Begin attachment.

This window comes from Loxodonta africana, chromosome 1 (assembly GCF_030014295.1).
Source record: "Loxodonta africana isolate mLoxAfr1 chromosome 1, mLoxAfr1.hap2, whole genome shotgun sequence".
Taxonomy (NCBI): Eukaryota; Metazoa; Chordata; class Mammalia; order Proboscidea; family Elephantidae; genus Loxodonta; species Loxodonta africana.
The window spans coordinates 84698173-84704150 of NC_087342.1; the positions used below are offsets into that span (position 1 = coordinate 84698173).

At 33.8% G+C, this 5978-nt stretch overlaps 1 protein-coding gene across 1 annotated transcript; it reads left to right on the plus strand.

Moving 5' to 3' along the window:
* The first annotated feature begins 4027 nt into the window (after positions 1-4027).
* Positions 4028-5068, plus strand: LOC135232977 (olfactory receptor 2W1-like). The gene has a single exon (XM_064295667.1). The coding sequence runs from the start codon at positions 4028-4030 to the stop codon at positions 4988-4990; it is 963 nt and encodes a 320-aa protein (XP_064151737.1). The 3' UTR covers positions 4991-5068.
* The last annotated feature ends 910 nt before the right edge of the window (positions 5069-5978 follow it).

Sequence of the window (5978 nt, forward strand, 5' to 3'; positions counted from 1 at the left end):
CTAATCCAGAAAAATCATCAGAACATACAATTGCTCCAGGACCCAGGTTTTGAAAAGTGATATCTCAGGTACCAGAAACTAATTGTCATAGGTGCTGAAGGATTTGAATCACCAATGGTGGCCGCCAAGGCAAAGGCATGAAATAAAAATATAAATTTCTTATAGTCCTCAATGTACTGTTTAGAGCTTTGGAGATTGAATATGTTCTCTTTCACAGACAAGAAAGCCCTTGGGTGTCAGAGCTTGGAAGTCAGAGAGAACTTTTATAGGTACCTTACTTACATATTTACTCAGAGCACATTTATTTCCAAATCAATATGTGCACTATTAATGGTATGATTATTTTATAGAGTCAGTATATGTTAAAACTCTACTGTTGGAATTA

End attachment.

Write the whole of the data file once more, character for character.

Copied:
This window comes from Loxodonta africana, chromosome 1 (assembly GCF_030014295.1).
Source record: "Loxodonta africana isolate mLoxAfr1 chromosome 1, mLoxAfr1.hap2, whole genome shotgun sequence".
Taxonomy (NCBI): Eukaryota; Metazoa; Chordata; class Mammalia; order Proboscidea; family Elephantidae; genus Loxodonta; species Loxodonta africana.
The window spans coordinates 84698173-84704150 of NC_087342.1; the positions used below are offsets into that span (position 1 = coordinate 84698173).

At 33.8% G+C, this 5978-nt stretch overlaps 1 protein-coding gene across 1 annotated transcript; it reads left to right on the plus strand.

Moving 5' to 3' along the window:
* The first annotated feature begins 4027 nt into the window (after positions 1-4027).
* Positions 4028-5068, plus strand: LOC135232977 (olfactory receptor 2W1-like). The gene has a single exon (XM_064295667.1). The coding sequence runs from the start codon at positions 4028-4030 to the stop codon at positions 4988-4990; it is 963 nt and encodes a 320-aa protein (XP_064151737.1). The 3' UTR covers positions 4991-5068.
* The last annotated feature ends 910 nt before the right edge of the window (positions 5069-5978 follow it).

Sequence of the window (5978 nt, forward strand, 5' to 3'; positions counted from 1 at the left end):
CTAATCCAGAAAAATCATCAGAACATACAATTGCTCCAGGACCCAGGTTTTGAAAAGTGATATCTCAGGTACCAGAAACTAATTGTCATAGGTGCTGAAGGATTTGAATCACCAATGGTGGCCGCCAAGGCAAAGGCATGAAATAAAAATATAAATTTCTTATAGTCCTCAATGTACTGTTTAGAGCTTTGGAGATTGAATATGTTCTCTTTCACAGACAAGAAAGCCCTTGGGTGTCAGAGCTTGGAAGTCAGAGAGAACTTTTATAGGTACCTTACTTACATATTTACTCAGAGCACATTTATTTCCAAATCAATATGTGCACTATTAATGGTATGATTATTTTATAGAGTCAGTATATGTTAAAACTCTACTGTTGGAATTA